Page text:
Mesaba marches on. To prepare, I’ve been researching, reading piles and piles of reports, studies, zzzzzzzzzzzzzzzzzzzzzzzz. But some are proving worthwhile. And as a cohort just asked, “Are we having fun yet?” Ja, you betcha!!!!

Remember Wabash River, the plant that Mesaba is based on, the one with all the “lessons learned” that Mesaba should incorporate?

Wabash River 2.jpg

Remember the DOE’s Wabash River “Final Report” that said coal gasification emissions were awfully good, but there was a serious water problem, and the plant was “routinely” in violation of its water permit for levels of selenium, cyanide and arsenic?

Well, let’s dig a little deeper, all puns intended, and look at the serious problems with the North Dakota coal gasificationi plant. This EPA Report details the contaminants (they call them constituents!?!) that have already leaked into the surface and groundwater.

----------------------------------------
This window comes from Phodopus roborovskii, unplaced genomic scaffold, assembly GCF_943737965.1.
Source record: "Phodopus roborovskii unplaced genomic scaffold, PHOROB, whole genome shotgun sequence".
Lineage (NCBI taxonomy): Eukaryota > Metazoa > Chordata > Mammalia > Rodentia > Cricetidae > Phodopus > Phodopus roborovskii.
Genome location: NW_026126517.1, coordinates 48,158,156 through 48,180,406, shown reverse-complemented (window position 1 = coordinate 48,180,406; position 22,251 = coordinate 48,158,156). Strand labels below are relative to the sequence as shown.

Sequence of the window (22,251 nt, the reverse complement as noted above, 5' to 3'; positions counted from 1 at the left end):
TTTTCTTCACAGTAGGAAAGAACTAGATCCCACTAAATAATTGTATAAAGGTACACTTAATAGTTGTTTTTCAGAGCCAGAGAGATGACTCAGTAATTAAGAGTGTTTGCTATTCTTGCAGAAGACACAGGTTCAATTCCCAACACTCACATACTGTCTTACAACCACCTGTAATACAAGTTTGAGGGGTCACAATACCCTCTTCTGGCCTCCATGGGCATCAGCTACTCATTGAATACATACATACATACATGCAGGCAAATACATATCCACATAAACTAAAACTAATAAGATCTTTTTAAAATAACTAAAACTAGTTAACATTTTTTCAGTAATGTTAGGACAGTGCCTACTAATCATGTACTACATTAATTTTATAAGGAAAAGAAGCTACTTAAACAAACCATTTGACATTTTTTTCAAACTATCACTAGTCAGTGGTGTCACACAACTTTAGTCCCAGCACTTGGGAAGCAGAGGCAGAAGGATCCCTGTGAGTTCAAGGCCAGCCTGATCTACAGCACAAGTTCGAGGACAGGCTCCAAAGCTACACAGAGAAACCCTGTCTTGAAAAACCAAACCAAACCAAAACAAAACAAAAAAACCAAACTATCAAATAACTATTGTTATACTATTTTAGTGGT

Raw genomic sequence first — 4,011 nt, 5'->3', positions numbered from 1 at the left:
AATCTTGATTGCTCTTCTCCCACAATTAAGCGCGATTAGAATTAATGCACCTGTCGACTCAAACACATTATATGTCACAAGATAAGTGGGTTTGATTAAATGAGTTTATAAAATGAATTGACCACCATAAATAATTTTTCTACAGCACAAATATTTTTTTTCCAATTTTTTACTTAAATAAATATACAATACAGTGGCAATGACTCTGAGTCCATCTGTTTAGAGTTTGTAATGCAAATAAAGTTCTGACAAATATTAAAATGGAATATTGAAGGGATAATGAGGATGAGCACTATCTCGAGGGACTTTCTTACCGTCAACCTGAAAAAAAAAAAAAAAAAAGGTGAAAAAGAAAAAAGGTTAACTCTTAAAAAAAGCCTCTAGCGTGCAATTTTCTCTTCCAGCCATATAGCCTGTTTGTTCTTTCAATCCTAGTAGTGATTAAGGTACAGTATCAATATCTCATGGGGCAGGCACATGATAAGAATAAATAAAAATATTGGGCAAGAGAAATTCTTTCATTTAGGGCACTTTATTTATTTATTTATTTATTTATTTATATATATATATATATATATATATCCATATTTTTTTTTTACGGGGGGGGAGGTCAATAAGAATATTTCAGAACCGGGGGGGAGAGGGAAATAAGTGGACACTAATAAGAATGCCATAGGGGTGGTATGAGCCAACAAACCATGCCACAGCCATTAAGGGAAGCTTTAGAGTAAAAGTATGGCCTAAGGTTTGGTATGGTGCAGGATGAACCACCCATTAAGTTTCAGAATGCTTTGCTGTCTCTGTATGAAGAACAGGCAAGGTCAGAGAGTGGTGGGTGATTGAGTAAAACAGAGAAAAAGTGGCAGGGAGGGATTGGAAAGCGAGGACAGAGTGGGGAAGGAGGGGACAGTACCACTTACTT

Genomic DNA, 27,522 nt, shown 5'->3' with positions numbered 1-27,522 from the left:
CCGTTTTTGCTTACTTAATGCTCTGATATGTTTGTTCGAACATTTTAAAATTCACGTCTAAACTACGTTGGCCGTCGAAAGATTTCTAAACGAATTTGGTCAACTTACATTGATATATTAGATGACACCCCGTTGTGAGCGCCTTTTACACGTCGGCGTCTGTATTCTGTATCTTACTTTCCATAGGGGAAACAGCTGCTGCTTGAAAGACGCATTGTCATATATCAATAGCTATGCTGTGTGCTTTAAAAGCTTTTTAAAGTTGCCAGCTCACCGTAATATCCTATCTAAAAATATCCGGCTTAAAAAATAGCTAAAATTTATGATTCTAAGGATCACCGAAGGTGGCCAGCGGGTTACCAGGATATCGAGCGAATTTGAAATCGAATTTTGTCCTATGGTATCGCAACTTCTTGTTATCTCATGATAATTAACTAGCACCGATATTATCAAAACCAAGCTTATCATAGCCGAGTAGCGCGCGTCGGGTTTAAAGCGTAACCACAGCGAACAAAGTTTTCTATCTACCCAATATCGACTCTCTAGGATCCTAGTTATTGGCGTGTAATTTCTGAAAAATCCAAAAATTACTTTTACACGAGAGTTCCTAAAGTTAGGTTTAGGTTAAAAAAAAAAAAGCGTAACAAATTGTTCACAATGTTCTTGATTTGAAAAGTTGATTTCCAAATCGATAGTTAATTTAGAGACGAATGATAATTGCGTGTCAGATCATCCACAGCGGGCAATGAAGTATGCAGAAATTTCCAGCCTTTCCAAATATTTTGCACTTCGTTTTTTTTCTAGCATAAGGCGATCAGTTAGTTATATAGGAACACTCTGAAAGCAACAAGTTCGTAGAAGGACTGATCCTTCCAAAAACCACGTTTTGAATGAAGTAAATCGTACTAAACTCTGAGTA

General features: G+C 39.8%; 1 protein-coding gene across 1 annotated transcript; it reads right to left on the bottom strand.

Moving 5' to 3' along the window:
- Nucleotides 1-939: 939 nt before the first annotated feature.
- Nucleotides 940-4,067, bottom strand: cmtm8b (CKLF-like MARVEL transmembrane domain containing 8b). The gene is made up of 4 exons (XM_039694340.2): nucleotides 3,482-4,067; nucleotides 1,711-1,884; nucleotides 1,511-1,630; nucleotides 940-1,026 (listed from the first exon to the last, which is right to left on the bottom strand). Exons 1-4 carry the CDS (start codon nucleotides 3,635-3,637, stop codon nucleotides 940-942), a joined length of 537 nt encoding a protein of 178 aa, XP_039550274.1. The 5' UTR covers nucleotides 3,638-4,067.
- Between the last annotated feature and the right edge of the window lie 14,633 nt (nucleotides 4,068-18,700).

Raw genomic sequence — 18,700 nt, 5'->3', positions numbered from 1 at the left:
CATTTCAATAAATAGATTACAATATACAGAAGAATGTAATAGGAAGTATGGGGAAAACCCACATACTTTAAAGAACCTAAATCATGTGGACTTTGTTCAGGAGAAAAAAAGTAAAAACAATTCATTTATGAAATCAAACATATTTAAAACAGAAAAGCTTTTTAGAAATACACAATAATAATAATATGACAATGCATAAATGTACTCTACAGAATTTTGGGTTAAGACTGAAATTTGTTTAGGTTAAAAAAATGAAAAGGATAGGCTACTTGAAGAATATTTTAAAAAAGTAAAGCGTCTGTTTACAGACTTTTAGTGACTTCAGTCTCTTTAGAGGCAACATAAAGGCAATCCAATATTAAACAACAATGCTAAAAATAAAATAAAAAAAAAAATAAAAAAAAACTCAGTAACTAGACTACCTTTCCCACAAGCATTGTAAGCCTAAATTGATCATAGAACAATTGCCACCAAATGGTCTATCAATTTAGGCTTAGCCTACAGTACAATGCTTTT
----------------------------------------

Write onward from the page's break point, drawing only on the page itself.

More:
From what I’ve found thus far, water quality is the big issue in coal gasification.


In the Ndebele culture, they paint their homes, including representations of what they want, but can not or do not have. It’s all connected — here’s a couple examples with electrical fixtures.



And our culture is filled with images of what we want but shouldn’t want or have… it’s long overdue to reframe our expectations and live sustainably.


A prime example of what we don’t need, and what is not sustainable: MESABA

Mesaba site plan 1.jpg

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